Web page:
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oracle_jedi

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292 Excellent

About oracle_jedi

  • Rank
    Dragonstomper
  • Birthday 01/06/1971

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  • Custom Status
    Nothing to Declare
  • Gender
    Male
  • Location
    Seattle, WA
  • Interests
    Atari 8bit, 7800, Jaguar, ST, PC1, Falcon; Commodore VIC-20, Max, C64; Amiga 500, 1200; TI-99/4A; Sord M5; Camputers Lynx
  • Currently Playing
    Lemmings (Atari PC1 in glorious CGA)

Recent Profile Visitors

13,319 profile views
  1. 498,600 Still a long way off Fandal's record...
  2. I switched to an NTSC machine; 300,300
  3. 265,400 I like this game much better than Donkey Kong.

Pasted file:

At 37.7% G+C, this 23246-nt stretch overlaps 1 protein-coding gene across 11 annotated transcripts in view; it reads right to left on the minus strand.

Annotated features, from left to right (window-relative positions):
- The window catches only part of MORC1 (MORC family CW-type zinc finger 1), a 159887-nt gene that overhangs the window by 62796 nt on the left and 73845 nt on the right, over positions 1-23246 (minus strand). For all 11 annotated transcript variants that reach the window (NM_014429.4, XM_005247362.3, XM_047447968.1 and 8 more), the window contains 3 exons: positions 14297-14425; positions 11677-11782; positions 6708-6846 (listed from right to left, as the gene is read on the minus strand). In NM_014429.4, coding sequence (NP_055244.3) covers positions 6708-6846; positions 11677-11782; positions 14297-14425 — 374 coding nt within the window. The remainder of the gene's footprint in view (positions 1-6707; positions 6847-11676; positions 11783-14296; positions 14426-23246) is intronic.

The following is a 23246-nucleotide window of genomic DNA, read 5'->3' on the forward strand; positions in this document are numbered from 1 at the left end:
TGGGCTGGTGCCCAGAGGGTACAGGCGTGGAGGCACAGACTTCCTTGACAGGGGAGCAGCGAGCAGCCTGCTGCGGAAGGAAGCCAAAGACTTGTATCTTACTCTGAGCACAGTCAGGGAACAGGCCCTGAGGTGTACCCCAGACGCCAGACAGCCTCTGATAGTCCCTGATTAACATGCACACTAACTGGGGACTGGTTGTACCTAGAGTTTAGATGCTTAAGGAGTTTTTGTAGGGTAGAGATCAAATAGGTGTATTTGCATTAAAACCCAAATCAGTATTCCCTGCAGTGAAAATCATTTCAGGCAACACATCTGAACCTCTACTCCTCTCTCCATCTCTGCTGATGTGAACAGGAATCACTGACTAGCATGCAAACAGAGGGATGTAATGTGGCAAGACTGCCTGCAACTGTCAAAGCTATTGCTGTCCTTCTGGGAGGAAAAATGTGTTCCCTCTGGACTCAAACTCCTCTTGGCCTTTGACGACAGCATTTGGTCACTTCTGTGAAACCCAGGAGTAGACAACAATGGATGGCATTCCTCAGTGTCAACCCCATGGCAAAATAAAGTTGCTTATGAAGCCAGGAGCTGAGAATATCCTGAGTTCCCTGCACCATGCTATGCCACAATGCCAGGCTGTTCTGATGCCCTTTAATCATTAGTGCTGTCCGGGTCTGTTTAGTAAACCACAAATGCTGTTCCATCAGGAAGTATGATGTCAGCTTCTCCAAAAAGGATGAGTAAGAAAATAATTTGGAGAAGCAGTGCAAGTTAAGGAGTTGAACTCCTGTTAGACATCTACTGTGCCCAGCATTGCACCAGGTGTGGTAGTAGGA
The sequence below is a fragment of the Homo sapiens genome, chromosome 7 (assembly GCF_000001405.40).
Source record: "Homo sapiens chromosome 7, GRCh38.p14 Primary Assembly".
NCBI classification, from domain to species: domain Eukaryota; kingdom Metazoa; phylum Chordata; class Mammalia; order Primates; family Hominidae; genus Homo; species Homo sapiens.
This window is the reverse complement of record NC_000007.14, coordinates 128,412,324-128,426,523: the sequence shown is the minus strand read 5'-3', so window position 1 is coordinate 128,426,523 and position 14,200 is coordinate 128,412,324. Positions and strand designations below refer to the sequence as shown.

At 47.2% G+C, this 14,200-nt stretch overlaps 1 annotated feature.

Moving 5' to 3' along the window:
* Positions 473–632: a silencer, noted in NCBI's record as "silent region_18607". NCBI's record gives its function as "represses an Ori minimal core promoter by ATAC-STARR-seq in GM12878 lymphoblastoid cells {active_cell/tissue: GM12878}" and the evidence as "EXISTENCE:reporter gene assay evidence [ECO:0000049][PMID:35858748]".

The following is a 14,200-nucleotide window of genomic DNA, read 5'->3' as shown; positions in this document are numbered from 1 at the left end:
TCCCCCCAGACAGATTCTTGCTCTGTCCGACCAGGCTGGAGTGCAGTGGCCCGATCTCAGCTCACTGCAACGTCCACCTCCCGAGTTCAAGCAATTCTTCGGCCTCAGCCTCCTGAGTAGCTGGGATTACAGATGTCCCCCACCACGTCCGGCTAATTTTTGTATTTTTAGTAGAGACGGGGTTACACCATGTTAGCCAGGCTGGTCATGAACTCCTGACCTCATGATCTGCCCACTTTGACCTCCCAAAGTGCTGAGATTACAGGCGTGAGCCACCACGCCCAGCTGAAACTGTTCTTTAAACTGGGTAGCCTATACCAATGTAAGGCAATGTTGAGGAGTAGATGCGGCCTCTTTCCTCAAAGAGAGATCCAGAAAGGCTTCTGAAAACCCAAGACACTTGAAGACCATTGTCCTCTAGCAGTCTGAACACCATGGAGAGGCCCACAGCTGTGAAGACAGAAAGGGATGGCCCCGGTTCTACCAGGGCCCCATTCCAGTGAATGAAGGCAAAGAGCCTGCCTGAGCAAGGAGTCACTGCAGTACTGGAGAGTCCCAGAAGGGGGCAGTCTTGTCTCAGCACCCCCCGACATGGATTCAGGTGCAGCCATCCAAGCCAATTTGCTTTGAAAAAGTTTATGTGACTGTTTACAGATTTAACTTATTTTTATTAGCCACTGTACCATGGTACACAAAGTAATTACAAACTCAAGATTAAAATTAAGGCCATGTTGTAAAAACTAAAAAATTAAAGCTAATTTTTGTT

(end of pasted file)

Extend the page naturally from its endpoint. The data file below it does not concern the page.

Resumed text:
4. Seems to me Tandy Radio Shack couldn't get out of their own way. My perspective is from the UK where I grew up. In the 82/83/84 Home Computer craziness, the Tandy CoCo seemed a distant also-ran. I might agree with those who say the Atari, Commodore, BBC etc were superior machines, but I am biased. What I do know is that the TRS80 Model 1 had a successful clone in the UK called the Video Genie, which is the machine I used to learn BASIC programming. I don't know if the Video Genie was a licensed clone or not, but I suspect it wasn't. EACA also went on to add color the Video Genie to produce the Colour Genie, an interesting exercise in what might have been had Tandy Radio Shack followed the same principles. The CoCo spawned the Dragon 32 and 64 machines, and despite any claims that other machines were technically superior, the Dragon was a very successful machine for a while in the UK. So why didn't RS benefit? My memory tells me that the CoCo was offered in 4K and 16K models at prices that were not far off the list price of a BBC Model A. For a long time it seemed they were massively over priced for the market. I am having trouble verifying that statement as when I look back through old copies of Your Computer, C&VG, Home Computer Weekly etc, I see not a single ad from Tandy. Other machines were sold through a variety of distribution channels both mail order and high street. The Tandy models it seems were only sold through the Tandy stores or catalog, and Tandy perhaps believed they didn't need to advertise. I also recall going into Tandy as a kid. That was back when they still carried a lot of components in the store. They also had HiFi systems, those table top electronic kits for kids, calculators etc. I don't recall the computers ever being shown in a significant display. In fact I don't recall ever seeing one turned on. Over at places like WH Smiths, Boots, Rumbelows, Dixons and Woolworths they had ZX Spectrums, VICs, Dragons, Commodore 64s and some times other machines, all there to explore, with lots of games to buy. Even later then Tandy did achieve considerable success with their PC compatible line, the UK market was dominated by Amstrad and other low-cost PC-clones. I don't recall ever seeing a Tandy 1000EX or HX in the UK.